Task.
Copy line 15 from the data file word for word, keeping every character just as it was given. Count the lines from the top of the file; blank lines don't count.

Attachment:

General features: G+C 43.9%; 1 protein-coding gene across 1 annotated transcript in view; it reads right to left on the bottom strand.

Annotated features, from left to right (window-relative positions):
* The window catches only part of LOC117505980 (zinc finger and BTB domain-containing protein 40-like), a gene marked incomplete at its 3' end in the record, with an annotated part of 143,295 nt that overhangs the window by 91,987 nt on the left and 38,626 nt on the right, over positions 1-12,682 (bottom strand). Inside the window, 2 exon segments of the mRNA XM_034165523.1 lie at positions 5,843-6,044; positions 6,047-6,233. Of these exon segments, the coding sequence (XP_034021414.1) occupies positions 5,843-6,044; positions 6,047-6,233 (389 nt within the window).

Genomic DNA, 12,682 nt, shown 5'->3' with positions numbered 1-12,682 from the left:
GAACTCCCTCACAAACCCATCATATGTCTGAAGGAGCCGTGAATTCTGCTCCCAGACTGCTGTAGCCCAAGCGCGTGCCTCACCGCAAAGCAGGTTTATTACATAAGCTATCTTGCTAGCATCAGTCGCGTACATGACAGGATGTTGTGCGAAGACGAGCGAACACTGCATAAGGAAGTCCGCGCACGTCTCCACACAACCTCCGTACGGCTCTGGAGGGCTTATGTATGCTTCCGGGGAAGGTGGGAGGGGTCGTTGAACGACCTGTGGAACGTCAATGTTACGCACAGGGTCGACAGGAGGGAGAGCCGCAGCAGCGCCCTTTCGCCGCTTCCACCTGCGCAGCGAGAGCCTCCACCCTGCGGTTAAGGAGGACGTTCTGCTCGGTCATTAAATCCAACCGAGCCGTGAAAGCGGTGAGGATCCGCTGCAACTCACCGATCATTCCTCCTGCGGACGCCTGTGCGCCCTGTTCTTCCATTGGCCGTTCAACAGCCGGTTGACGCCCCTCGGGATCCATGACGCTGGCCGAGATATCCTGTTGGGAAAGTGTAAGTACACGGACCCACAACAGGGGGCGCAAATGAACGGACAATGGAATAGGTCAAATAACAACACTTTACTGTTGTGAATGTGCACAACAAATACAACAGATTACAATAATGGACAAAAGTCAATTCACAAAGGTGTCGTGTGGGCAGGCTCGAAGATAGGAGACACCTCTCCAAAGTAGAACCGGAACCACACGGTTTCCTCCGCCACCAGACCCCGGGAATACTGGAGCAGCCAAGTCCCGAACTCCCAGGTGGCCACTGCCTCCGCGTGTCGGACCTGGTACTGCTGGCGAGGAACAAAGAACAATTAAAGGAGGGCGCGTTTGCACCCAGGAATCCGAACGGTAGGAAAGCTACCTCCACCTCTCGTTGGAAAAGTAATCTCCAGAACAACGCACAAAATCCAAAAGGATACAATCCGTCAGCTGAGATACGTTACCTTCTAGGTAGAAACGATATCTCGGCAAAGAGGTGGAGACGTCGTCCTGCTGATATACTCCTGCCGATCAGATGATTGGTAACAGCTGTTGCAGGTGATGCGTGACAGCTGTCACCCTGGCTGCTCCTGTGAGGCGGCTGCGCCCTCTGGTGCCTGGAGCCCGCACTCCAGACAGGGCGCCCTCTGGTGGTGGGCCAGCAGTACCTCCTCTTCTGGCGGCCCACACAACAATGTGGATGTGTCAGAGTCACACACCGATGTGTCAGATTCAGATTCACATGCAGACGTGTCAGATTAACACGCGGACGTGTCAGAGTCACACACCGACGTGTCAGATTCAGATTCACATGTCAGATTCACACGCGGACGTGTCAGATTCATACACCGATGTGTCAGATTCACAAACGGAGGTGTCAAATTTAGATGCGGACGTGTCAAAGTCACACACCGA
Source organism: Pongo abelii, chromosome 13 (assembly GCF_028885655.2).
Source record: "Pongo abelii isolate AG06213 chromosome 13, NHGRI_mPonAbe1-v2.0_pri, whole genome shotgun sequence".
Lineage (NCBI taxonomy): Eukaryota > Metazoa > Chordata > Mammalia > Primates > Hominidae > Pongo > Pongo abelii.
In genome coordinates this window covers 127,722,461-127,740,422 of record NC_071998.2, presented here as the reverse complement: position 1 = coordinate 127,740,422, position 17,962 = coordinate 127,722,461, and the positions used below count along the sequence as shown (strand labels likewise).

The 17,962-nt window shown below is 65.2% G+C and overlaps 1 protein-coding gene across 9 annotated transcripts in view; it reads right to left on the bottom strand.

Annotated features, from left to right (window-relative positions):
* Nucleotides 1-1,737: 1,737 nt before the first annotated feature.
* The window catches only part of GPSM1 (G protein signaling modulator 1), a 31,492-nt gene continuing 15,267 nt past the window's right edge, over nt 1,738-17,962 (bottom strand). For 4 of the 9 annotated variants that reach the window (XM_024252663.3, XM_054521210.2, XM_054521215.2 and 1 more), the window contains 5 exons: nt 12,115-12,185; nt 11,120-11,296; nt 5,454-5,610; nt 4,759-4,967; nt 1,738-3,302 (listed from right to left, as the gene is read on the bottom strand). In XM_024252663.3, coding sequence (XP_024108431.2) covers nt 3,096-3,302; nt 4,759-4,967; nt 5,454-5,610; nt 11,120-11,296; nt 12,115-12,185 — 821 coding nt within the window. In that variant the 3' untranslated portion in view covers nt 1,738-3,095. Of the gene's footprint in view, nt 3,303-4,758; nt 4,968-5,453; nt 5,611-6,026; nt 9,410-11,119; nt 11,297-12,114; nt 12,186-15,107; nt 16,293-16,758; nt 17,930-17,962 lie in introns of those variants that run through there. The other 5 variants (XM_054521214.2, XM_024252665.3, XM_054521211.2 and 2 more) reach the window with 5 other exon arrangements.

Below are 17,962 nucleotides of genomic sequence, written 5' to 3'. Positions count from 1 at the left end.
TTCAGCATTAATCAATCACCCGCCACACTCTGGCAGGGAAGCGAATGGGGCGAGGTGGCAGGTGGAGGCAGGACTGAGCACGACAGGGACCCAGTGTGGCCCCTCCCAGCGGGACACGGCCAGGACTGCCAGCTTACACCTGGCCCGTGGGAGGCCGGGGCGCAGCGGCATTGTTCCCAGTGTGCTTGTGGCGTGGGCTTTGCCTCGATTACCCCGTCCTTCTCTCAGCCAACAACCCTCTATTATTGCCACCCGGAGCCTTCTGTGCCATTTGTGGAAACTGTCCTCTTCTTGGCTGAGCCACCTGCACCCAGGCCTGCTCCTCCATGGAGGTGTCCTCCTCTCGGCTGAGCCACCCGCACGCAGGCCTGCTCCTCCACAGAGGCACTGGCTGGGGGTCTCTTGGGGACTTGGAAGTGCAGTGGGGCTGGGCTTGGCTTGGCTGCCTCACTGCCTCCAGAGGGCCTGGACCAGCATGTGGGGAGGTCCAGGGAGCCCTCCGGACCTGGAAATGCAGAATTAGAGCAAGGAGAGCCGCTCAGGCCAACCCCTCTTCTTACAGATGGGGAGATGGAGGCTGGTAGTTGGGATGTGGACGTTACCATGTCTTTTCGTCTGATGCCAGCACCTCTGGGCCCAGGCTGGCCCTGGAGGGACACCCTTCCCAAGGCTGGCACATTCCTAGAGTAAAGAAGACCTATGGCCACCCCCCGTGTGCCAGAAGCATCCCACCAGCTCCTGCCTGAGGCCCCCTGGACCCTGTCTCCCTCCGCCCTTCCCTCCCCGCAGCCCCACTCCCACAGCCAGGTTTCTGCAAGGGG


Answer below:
TTCAGCATTAATCAATCACCCGCCACACTCTGGCAGGGAAGCGAATGGGGCGAGGTGGCAGGTGGAGGCAGGACTGAGCACGACAGGGACCCAGTGTGGCCCCTCCCAGCGGGACACGGCCAGGACTGCCAGCTTACACCTGGCCCGTGGGAGGCCGGGGCGCAGCGGCATTGTTCCCAGTGTGCTTGTGGCGTGGGCTTTGCCTCGATTACCCCGTCCTTCTCTCAGCCAACAACCCTCTATTATTGCCACCCGGAGCCTTCTGTGCCATTTGTGGAAACTGTCCTCTTCTTGGCTGAGCCACCTGCACCCAGGCCTGCTCCTCCATGGAGGTGTCCTCCTCTCGGCTGAGCCACCCGCACGCAGGCCTGCTCCTCCACAGAGGCACTGGCTGGGGGTCTCTTGGGGACTTGGAAGTGCAGTGGGGCTGGGCTTGGCTTGGCTGCCTCACTGCCTCCAGAGGGCCTGGACCAGCATGTGGGGAGGTCCAGGGAGCCCTCCGGACCTGGAAATGCAGAATTAGAGCAAGGAGAGCCGCTCAGGCCAACCCCTCTTCTTACAGATGGGGAGATGGAGGCTGGTAGTTGGGATGTGGACGTTACCATGTCTTTTCGTCTGATGCCAGCACCTCTGGGCCCAGGCTGGCCCTGGAGGGACACCCTTCCCAAGGCTGGCACATTCCTAGAGTAAAGAAGACCTATGGCCACCCCCCGTGTGCCAGAAGCATCCCACCAGCTCCTGCCTGAGGCCCCCTGGACCCTGTCTCCCTCCGCCCTTCCCTCCCCGCAGCCCCACTCCCACAGCCAGGTTTCTGCAAGGGG